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Packing Drawers for Moving

Every time you’re about to pack furniture with drawers, one important question that you will definitely ask yourself is, “Should I empty the drawers before packing the furniture?”

The best way to know whether or not you should empty the drawers before packing the furniture is to assess each furniture moving case individually. Here are some pointers that will help you decide what’s best for both your furniture item and for you as the furniture owner.

How strong a furniture piece will influence your decision whether to empty its drawers. If the furniture piece you’re moving is a high-quality one that’s built to last, then you may consider leaving the drawers full inside it. That’s usually the case when you’re moving furniture made of solid wood instead of pressed wood particles. It’s important to understand that the full drawers will add extra weight to the furniture structure, so you want to be sure that the unit will be able to bear that additional pressure during the move won’t prove to be too much.

Therefore, sturdy furniture with drawers should be able to survive a house move with its drawers full and well secured in place through several rounds of stretch wrap.

On the other hand, if you’re planning on packing and moving any ready-to-assemble furniture pieces (think IKEA) that look and feel rather flimsy and frail, then it’s a great idea to not only remove the contents of their drawers, but to pack and move those drawers separately from the main structure.

As a rule of thumb, chipboard furniture does not move well, so it’s debatable whether you should move any ready-to-assemble furniture at all. Also, it’s rather risky to leave the drawers full when moving antique furniture that’s both very old and very valuable.

Therefore, flimsy furniture with drawers will not usually survive the house move unscathed if the full drawers add extra stress to the structure. Do consider removing everything from the drawers, including taking out the drawers themselves.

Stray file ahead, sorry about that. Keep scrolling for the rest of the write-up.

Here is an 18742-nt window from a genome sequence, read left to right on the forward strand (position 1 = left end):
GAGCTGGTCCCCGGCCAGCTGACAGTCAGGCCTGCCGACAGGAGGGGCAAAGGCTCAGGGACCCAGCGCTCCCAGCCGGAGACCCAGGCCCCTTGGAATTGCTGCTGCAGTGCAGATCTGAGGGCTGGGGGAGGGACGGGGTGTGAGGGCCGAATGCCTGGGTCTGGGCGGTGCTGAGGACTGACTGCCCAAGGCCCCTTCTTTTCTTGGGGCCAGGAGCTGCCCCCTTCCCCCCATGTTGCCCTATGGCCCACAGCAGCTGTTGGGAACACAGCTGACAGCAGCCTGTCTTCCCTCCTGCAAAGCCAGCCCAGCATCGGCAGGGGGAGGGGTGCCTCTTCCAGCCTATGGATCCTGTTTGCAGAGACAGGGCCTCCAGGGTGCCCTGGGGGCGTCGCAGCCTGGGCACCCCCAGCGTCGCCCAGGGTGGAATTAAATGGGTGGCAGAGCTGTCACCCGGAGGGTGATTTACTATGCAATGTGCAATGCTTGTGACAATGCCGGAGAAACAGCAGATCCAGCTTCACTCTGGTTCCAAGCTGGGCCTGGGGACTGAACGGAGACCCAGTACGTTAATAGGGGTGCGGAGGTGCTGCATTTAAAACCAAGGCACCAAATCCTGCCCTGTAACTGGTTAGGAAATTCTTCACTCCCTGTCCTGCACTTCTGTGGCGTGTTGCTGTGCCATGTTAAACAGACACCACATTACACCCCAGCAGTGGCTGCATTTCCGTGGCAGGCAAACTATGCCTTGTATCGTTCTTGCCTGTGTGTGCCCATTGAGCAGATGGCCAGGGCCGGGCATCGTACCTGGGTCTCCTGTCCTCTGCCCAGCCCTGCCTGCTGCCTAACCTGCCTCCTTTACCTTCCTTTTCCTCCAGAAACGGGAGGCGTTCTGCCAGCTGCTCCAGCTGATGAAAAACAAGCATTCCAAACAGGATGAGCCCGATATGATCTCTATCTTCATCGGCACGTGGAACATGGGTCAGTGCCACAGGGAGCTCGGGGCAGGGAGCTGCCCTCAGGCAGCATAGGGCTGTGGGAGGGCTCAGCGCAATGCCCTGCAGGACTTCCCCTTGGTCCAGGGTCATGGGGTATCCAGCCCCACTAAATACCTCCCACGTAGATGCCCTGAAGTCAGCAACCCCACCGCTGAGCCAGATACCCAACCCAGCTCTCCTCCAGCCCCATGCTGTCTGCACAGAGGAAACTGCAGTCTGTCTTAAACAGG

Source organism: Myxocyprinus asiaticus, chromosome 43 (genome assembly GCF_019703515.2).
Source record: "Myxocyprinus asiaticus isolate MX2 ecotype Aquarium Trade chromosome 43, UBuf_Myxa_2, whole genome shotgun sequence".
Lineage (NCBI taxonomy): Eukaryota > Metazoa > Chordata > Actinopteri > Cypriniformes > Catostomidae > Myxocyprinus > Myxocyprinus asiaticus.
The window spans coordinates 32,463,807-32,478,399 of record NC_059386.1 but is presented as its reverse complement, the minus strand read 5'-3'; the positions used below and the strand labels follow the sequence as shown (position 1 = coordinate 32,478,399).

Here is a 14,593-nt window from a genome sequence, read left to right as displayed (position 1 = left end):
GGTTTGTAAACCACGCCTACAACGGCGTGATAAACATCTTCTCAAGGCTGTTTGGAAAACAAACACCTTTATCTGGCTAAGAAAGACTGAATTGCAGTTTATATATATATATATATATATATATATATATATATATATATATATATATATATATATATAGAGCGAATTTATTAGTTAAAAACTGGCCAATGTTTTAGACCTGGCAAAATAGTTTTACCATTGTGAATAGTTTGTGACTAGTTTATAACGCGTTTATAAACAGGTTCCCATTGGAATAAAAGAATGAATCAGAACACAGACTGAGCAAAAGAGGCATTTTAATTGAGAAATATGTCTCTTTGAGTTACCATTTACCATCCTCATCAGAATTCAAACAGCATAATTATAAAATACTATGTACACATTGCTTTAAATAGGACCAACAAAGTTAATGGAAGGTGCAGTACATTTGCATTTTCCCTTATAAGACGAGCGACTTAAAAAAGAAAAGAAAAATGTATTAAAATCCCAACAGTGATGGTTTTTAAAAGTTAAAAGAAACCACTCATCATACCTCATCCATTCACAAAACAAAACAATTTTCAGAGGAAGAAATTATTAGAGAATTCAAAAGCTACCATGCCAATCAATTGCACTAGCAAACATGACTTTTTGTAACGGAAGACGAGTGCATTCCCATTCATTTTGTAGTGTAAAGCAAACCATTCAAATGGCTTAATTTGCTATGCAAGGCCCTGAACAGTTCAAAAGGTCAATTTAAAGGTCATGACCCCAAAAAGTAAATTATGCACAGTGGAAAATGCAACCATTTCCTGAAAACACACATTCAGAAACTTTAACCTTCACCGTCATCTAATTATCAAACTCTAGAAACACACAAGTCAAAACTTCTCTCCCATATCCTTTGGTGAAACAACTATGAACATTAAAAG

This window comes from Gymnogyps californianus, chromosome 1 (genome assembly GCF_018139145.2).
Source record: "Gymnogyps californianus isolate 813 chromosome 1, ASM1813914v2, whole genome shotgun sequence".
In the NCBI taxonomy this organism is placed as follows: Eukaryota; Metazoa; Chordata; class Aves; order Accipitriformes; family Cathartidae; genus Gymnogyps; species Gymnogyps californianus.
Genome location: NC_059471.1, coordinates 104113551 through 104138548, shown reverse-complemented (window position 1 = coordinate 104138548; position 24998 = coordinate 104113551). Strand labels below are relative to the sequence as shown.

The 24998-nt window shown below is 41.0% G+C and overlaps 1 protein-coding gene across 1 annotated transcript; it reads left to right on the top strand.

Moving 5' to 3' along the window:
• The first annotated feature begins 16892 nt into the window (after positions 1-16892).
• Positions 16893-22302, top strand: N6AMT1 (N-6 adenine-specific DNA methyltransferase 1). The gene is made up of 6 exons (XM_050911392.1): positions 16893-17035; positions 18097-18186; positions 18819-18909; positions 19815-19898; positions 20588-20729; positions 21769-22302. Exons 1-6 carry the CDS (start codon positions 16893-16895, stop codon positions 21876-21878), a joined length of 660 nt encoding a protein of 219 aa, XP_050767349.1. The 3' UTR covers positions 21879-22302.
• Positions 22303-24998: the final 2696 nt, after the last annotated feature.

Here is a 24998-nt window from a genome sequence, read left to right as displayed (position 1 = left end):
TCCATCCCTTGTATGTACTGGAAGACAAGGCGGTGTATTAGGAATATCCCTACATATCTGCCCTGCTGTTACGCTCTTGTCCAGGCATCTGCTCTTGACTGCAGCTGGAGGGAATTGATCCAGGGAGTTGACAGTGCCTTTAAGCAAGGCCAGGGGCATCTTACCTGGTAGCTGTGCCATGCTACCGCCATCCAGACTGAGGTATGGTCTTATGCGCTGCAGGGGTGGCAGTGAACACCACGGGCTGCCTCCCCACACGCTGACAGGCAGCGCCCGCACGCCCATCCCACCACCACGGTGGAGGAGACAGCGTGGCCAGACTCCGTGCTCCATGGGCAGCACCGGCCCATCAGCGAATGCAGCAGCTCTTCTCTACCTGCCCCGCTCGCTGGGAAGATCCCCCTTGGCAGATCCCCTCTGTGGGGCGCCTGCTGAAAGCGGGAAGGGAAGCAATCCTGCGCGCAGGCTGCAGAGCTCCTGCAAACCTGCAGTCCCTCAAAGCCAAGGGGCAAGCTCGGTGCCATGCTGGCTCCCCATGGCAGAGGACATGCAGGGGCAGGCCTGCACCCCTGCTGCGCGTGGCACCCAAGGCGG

If you’ve made up your mind to move without professional assistance but you’ve managed to secure the help of enough friendly helpers, then you may as well decide to leave the drawers inside the furniture unit in order to save time. By using enough manpower, you and your friends should be able to cope with the extra weight that the full drawers add.

More helpers on Moving day also ensures that the chances of property damage will be close to zero thanks to your joint ability to keep the furniture unit upright and to navigate it safely through small door openings and narrow hallways without any major risks.

Of course, when using professional moving services, the extra weight of the full drawers cannot possibly slow down experienced movers who have the required strength and use the proper moving equipment.

Therefore, having the right amount of manpower at your disposal is an indicator that drawers may not need to be removed and emptied beforehand.

If you don’t have enough helpers but you’re still determined to pull it off by yourself, then you should do whatever it takes to make things easier and safer for yourself. In that case, it’s important to keep your furniture with drawers as light as possible. And how do you do just that? It’s simple: you empty the drawers and pack their contents in moving boxes.

Therefore, you should empty those drawers before protecting the furniture for transport. After all, it’s no secret that lighter furniture pieces are easier and safer to handle during a house move.

Think about how the furniture item that has drawers will be handled throughout the move – will it be flipped sideways in order to fit through an opening or be carried upstairs or downstairs? Or will the unit be lifted, carried, and loaded into the moving truck almost entirely in an upright position?

You may be able to leave the drawers full as long as the furniture piece can be moved upright, without having to turn it sideways in order to pass through a small or tight place. Empty the drawers if you plan to flip the furniture unit sideways, especially when you’re going up or down stairs, or turning around a sharp turn.